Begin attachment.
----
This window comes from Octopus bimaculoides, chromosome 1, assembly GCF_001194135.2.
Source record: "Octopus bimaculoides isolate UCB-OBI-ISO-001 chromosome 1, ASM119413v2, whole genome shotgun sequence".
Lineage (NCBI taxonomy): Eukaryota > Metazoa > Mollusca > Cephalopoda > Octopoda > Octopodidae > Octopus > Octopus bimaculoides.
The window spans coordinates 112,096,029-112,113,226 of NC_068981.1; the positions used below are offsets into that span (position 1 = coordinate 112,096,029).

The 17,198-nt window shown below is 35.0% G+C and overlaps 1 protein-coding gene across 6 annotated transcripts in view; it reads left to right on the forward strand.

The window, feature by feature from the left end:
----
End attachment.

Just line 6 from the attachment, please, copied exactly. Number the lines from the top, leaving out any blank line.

The window, feature by feature from the left end: